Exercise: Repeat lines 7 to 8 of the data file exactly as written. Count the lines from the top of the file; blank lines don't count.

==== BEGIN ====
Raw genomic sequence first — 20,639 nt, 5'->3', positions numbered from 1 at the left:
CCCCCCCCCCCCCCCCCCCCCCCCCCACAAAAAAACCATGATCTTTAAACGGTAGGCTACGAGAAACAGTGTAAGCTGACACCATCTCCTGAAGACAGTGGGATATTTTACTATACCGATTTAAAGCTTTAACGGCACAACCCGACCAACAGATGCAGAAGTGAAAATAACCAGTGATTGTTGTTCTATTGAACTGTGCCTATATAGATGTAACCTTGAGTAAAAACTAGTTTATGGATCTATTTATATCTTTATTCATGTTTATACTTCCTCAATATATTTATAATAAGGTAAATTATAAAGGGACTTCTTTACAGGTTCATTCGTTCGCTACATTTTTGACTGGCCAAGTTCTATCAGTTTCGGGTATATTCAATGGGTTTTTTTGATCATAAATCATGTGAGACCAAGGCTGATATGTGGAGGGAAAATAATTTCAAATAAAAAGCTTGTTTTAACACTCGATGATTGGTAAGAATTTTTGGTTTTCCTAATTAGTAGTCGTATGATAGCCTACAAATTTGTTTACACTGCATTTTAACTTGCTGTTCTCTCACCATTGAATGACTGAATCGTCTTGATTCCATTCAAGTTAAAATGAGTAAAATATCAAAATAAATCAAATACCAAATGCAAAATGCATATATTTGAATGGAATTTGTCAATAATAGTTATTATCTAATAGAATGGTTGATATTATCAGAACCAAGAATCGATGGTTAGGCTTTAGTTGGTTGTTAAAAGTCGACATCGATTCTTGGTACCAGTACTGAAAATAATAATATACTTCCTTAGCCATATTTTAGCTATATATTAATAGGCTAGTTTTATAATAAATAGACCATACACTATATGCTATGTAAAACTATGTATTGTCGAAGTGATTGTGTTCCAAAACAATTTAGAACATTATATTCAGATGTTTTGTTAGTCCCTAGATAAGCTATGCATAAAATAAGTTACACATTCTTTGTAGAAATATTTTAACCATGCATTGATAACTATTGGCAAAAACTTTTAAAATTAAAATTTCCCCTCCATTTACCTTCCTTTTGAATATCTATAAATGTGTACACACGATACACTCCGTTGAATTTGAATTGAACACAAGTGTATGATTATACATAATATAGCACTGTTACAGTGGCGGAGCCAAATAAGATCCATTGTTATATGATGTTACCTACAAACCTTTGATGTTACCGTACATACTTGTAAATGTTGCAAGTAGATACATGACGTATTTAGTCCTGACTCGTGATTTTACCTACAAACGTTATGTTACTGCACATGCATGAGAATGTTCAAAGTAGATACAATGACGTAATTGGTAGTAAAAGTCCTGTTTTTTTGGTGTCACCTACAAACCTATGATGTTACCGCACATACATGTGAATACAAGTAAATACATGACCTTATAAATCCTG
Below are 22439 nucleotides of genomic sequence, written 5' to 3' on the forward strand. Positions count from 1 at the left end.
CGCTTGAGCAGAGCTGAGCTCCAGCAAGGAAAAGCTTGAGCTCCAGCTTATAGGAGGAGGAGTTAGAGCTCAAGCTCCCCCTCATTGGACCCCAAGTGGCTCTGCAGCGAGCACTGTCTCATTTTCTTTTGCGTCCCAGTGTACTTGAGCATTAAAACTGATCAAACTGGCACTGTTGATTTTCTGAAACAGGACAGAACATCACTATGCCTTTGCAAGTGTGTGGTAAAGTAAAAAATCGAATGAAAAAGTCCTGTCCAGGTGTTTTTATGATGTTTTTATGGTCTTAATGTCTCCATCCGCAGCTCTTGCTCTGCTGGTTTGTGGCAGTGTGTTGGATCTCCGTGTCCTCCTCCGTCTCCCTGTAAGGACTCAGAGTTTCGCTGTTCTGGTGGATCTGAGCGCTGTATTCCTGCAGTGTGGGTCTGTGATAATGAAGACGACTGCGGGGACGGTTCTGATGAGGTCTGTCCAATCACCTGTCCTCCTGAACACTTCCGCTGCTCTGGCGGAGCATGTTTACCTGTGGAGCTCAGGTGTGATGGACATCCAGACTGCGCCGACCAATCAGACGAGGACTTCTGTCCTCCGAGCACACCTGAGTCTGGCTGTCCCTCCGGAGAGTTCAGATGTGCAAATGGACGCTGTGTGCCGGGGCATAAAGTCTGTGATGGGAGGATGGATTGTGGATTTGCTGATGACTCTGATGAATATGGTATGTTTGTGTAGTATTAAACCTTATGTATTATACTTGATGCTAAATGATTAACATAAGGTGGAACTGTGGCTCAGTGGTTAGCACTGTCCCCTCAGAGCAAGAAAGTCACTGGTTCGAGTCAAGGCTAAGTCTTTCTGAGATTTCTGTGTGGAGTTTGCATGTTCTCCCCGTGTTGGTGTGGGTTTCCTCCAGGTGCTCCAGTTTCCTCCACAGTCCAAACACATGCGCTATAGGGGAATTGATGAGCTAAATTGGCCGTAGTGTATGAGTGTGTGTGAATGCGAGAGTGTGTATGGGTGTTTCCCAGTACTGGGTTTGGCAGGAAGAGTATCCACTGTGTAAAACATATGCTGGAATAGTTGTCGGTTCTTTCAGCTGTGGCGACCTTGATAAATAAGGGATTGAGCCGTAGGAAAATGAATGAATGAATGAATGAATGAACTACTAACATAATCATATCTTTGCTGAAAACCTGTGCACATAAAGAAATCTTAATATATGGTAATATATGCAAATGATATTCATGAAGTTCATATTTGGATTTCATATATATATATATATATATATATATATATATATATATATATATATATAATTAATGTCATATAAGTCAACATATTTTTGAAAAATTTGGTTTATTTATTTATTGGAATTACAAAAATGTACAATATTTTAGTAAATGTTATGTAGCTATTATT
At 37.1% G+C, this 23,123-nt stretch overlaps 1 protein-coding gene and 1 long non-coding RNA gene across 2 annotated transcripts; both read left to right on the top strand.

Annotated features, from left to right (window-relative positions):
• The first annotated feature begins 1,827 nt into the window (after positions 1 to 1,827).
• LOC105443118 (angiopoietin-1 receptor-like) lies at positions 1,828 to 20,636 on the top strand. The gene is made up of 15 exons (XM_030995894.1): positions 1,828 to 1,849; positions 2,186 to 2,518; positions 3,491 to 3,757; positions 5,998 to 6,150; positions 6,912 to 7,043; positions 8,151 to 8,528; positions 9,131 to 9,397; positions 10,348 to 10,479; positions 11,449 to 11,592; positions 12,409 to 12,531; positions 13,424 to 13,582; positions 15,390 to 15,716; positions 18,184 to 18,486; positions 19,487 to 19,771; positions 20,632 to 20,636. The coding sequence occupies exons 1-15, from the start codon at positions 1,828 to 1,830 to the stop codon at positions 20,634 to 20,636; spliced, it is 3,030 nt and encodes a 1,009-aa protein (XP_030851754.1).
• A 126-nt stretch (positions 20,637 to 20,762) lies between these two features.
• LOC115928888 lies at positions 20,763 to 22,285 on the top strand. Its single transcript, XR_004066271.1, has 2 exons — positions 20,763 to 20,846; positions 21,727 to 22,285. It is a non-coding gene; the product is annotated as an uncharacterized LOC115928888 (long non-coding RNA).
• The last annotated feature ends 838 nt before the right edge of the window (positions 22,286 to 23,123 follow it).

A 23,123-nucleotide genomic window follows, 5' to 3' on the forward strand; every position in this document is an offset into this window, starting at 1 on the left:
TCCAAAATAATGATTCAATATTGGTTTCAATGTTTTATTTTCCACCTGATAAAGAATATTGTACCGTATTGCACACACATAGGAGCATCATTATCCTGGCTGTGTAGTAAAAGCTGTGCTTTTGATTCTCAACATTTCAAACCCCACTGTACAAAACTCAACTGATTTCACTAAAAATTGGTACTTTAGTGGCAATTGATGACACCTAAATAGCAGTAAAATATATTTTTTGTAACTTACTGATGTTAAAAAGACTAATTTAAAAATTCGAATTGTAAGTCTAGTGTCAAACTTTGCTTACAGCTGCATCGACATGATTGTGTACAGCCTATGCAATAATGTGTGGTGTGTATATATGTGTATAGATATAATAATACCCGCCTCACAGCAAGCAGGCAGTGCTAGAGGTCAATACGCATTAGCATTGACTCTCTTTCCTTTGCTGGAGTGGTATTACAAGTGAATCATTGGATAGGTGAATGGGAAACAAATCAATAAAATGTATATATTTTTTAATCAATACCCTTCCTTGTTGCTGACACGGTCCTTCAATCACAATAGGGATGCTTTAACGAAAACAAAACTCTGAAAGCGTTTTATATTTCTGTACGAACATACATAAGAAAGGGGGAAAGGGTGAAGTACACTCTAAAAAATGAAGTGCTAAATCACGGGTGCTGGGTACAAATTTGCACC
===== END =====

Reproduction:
• The first annotated feature begins 1,827 nt into the window (after positions 1 to 1,827).
• LOC105443118 (angiopoietin-1 receptor-like) lies at positions 1,828 to 20,636 on the top strand. The gene is made up of 15 exons (XM_030995894.1): positions 1,828 to 1,849; positions 2,186 to 2,518; positions 3,491 to 3,757; positions 5,998 to 6,150; positions 6,912 to 7,043; positions 8,151 to 8,528; positions 9,131 to 9,397; positions 10,348 to 10,479; positions 11,449 to 11,592; positions 12,409 to 12,531; positions 13,424 to 13,582; positions 15,390 to 15,716; positions 18,184 to 18,486; positions 19,487 to 19,771; positions 20,632 to 20,636. The coding sequence occupies exons 1-15, from the start codon at positions 1,828 to 1,830 to the stop codon at positions 20,634 to 20,636; spliced, it is 3,030 nt and encodes a 1,009-aa protein (XP_030851754.1).